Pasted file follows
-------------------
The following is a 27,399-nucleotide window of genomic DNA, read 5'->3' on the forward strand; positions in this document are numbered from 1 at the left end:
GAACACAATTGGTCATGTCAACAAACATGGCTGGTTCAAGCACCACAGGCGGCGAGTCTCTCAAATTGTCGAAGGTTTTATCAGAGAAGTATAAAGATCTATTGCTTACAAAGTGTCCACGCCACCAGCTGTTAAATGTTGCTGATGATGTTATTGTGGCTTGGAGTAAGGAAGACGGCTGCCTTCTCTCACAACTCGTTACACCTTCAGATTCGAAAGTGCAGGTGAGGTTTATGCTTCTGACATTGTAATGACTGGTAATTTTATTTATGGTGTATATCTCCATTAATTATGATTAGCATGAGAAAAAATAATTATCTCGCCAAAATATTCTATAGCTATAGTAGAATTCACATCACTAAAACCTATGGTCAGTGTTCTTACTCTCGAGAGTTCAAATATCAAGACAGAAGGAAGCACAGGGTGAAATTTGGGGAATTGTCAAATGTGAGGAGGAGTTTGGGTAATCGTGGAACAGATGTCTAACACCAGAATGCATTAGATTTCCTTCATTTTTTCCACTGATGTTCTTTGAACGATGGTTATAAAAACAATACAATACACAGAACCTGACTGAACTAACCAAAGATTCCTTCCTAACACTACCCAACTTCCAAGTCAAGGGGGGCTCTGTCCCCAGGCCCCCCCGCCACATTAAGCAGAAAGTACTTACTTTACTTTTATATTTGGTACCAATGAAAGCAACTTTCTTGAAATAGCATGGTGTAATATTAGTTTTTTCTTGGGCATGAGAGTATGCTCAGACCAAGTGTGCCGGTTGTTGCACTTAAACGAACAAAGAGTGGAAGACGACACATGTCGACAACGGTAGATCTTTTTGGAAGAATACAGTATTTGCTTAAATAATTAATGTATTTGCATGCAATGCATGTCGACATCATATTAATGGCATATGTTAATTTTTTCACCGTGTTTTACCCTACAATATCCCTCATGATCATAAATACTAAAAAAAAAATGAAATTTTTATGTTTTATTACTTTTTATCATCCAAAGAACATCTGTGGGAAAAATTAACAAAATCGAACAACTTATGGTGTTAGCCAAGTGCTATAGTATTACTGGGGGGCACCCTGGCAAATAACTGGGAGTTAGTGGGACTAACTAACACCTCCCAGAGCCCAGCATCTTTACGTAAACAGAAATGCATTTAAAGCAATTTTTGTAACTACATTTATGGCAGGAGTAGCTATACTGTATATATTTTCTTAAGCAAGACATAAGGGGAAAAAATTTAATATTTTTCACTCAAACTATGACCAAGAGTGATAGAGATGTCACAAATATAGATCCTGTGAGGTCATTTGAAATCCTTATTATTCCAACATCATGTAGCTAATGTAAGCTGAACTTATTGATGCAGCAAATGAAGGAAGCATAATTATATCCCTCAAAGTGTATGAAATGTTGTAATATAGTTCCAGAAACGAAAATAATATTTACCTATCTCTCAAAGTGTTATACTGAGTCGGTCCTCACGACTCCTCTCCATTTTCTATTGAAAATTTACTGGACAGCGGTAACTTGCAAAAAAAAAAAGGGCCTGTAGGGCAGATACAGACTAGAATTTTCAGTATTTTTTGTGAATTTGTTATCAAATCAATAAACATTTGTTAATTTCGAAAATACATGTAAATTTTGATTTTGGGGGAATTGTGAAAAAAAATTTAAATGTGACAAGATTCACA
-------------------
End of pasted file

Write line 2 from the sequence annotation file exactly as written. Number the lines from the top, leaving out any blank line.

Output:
GAACACAATTGGTCATGTCAACAAACATGGCTGGTTCAAGCACCACAGGCGGCGAGTCTCTCAAATTGTCGAAGGTTTTATCAGAGAAGTATAAAGATCTATTGCTTACAAAGTGTCCACGCCACCAGCTGTTAAATGTTGCTGATGATGTTATTGTGGCTTGGAGTAAGGAAGACGGCTGCCTTCTCTCACAACTCGTTACACCTTCAGATTCGAAAGTGCAGGTGAGGTTTATGCTTCTGACATTGTAATGACTGGTAATTTTATTTATGGTGTATATCTCCATTAATTATGATTAGCATGAGAAAAAATAATTATCTCGCCAAAATATTCTATAGCTATAGTAGAATTCACATCACTAAAACCTATGGTCAGTGTTCTTACTCTCGAGAGTTCAAATATCAAGACAGAAGGAAGCACAGGGTGAAATTTGGGGAATTGTCAAATGTGAGGAGGAGTTTGGGTAATCGTGGAACAGATGTCTAACACCAGAATGCATTAGATTTCCTTCATTTTTTCCACTGATGTTCTTTGAACGATGGTTATAAAAACAATACAATACACAGAACCTGACTGAACTAACCAAAGATTCCTTCCTAACACTACCCAACTTCCAAGTCAAGGGGGGCTCTGTCCCCAGGCCCCCCCGCCACATTAAGCAGAAAGTACTTACTTTACTTTTATATTTGGTACCAATGAAAGCAACTTTCTTGAAATAGCATGGTGTAATATTAGTTTTTTCTTGGGCATGAGAGTATGCTCAGACCAAGTGTGCCGGTTGTTGCACTTAAACGAACAAAGAGTGGAAGACGACACATGTCGACAACGGTAGATCTTTTTGGAAGAATACAGTATTTGCTTAAATAATTAATGTATTTGCATGCAATGCATGTCGACATCATATTAATGGCATATGTTAATTTTTTCACCGTGTTTTACCCTACAATATCCCTCATGATCATAAATACTAAAAAAAAAATGAAATTTTTATGTTTTATTACTTTTTATCATCCAAAGAACATCTGTGGGAAAAATTAACAAAATCGAACAACTTATGGTGTTAGCCAAGTGCTATAGTATTACTGGGGGGCACCCTGGCAAATAACTGGGAGTTAGTGGGACTAACTAACACCTCCCAGAGCCCAGCATCTTTACGTAAACAGAAATGCATTTAAAGCAATTTTTGTAACTACATTTATGGCAGGAGTAGCTATACTGTATATATTTTCTTAAGCAAGACATAAGGGGAAAAAATTTAATATTTTTCACTCAAACTATGACCAAGAGTGATAGAGATGTCACAAATATAGATCCTGTGAGGTCATTTGAAATCCTTATTATTCCAACATCATGTAGCTAATGTAAGCTGAACTTATTGATGCAGCAAATGAAGGAAGCATAATTATATCCCTCAAAGTGTATGAAATGTTGTAATATAGTTCCAGAAACGAAAATAATATTTACCTATCTCTCAAAGTGTTATACTGAGTCGGTCCTCACGACTCCTCTCCATTTTCTATTGAAAATTTACTGGACAGCGGTAACTTGCAAAAAAAAAAAGGGCCTGTAGGGCAGATACAGACTAGAATTTTCAGTATTTTTTGTGAATTTGTTATCAAATCAATAAACATTTGTTAATTTCGAAAATACATGTAAATTTTGATTTTGGGGGAATTGTGAAAAAAAATTTAAATGTGACAAGATTCACA